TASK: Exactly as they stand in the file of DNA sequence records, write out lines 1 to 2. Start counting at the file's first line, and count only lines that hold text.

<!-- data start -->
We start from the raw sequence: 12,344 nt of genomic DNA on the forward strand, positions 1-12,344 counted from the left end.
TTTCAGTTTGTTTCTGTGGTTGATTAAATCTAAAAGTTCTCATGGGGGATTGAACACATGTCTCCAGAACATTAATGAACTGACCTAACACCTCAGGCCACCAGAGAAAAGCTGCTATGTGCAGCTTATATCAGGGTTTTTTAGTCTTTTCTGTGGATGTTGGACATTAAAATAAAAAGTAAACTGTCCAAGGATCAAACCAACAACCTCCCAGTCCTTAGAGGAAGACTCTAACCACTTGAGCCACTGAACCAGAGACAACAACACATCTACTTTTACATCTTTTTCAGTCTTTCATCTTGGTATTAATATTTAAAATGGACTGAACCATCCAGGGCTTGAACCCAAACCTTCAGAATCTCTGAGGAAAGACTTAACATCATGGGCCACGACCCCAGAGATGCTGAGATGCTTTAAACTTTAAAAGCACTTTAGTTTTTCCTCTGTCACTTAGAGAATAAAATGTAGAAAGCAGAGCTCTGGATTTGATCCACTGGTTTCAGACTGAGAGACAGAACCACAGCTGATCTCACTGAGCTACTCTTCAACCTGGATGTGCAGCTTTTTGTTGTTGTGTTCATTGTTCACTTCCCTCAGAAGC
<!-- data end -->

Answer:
We start from the raw sequence: 12,344 nt of genomic DNA on the forward strand, positions 1-12,344 counted from the left end.
TTTCAGTTTGTTTCTGTGGTTGATTAAATCTAAAAGTTCTCATGGGGGATTGAACACATGTCTCCAGAACATTAATGAACTGACCTAACACCTCAGGCCACCAGAGAAAAGCTGCTATGTGCAGCTTATATCAGGGTTTTTTAGTCTTTTCTGTGGATGTTGGACATTAAAATAAAAAGTAAACTGTCCAAGGATCAAACCAACAACCTCCCAGTCCTTAGAGGAAGACTCTAACCACTTGAGCCACTGAACCAGAGACAACAACACATCTACTTTTACATCTTTTTCAGTCTTTCATCTTGGTATTAATATTTAAAATGGACTGAACCATCCAGGGCTTGAACCCAAACCTTCAGAATCTCTGAGGAAAGACTTAACATCATGGGCCACGACCCCAGAGATGCTGAGATGCTTTAAACTTTAAAAGCACTTTAGTTTTTCCTCTGTCACTTAGAGAATAAAATGTAGAAAGCAGAGCTCTGGATTTGATCCACTGGTTTCAGACTGAGAGACAGAACCACAGCTGATCTCACTGAGCTACTCTTCAACCTGGATGTGCAGCTTTTTGTTGTTGTGTTCATTGTTCACTTCCCTCAGAAGC